Pope appoints envoy to investigate sex scandal in Lower Austria
News that Pope John Paul II has appointed a special envoy to investigate allegations of sexual misconduct at a seminary in Lower Austria has brought a sigh of relief to many Catholics. The unusual step was taken after police discovered child pornography on computers at the Seminary.
The appointment of Bishop Klaus Kung - a conservative from the western province of Vorarlberg - has generally been welcomed by Church leaders. Kung will investigate and report back to the Pope on a scandal which has rocked the Catholic Church in Austria and made headlines around the world. On Wednesday most major newspapers carried headlines along the lines of - "the Pope dis-empowers Krenn" - a reference to the formerly powerful Bishop Kurt Krenn, who is in charge of the diocese of St Polten where the sex scandal in a priest's seminary was uncovered. The Archbishop of Vienna and head of the Catholic Church in Austria - Cardinal Christoph Schonborn expressed satisfaction that the Vatican had moved quickly to deal with the situation:
"Many people are displeased - disappointed - sad - angry. And I can only say that the Bishops - and myself as the Metropol of Vienna which includes the Diocese of St Polten - that we've moved immediately to deal with this. We didn't do it publicly but we informed the Pope about the situation and he's also reacted in the shortest possible time."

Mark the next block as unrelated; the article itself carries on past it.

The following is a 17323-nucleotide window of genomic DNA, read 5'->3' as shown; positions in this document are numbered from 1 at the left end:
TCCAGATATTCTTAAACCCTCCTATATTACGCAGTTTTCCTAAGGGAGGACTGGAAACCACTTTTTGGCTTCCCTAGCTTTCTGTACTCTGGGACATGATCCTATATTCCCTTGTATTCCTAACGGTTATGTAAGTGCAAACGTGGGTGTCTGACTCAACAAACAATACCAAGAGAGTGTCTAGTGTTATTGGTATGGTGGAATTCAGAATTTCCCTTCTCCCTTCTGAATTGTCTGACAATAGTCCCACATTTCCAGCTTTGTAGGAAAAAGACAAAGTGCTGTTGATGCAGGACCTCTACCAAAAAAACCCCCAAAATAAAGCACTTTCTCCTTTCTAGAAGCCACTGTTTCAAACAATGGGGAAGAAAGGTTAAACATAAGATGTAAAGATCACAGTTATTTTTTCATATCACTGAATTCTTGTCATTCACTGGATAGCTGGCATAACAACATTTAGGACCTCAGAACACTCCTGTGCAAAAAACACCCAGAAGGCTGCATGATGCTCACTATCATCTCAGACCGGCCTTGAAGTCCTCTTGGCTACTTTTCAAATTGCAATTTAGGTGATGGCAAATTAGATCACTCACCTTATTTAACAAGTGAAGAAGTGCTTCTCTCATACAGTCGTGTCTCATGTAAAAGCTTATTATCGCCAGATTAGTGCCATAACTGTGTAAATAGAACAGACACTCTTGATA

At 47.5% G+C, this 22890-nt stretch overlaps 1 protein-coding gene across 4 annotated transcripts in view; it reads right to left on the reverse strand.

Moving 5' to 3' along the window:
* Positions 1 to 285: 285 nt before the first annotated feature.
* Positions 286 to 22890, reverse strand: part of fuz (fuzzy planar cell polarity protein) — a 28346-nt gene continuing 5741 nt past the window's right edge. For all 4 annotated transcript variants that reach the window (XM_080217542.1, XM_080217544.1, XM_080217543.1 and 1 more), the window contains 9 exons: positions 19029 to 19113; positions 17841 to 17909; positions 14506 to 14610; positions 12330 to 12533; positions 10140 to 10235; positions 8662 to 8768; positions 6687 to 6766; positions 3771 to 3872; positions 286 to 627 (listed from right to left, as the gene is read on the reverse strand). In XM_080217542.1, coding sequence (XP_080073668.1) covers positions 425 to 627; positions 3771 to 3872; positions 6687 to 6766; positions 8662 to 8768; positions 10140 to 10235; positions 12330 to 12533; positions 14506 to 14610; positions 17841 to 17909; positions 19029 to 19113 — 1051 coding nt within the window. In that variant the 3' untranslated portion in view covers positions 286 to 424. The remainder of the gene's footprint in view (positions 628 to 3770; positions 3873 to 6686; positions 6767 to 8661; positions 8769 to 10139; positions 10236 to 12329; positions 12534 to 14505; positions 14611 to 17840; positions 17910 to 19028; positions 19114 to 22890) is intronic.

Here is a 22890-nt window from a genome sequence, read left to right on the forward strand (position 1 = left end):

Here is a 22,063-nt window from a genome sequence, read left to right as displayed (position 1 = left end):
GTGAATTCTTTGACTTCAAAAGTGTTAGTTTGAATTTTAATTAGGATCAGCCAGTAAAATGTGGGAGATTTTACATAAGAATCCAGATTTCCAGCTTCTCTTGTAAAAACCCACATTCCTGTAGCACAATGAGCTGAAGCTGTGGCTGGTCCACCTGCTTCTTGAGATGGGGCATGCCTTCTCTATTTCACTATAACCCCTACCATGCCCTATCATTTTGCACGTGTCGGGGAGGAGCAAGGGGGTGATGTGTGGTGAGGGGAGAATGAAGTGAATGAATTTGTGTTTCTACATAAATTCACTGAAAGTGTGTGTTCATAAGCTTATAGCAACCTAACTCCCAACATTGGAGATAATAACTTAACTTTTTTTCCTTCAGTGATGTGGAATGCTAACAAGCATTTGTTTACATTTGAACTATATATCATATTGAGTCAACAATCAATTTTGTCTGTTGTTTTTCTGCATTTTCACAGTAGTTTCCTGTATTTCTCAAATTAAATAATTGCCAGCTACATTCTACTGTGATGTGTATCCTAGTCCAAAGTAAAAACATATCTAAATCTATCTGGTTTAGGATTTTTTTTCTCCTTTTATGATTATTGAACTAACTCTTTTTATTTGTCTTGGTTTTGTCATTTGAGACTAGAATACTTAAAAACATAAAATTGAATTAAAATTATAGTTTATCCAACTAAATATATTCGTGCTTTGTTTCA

No-one is alleging that Bishop Krenn knew what was going on in the seminary where the child pornography was found and where priests were photographed kissing and fondling each other. But what has angered many church officials and ordinary Austrians is that when the allegations of misconduct entered the public domain - the bishop dismissed them and went on the attack against his critics. He said the media was exaggerating and out to get him. But the Bishop now must face an embarrassing investigation which could lead to him being removed from office. Lutger Muller is an expert on Catholic Church law:
"Assigning an Apostolic visitor is a very unusual measure. It is not expressly set out in Church law. And really is only a measure which is resorted to in a very difficult case."
Whatever the future of Bishop Kurt Krenn - divisions among Catholics in Austria are likely to remain. The church is split into a liberal branch which wants dramatic reform - including recognition of homosexuals and priests being allowed to marry. On the other side are the conservatives for whom Krenn was a powerful figure. Wolfgang Klein is the Religion Correspondent for ORF Radio.
"There's no deadline for Bishop Kung to complete his report and it is highly unlikely that it will ever be made public."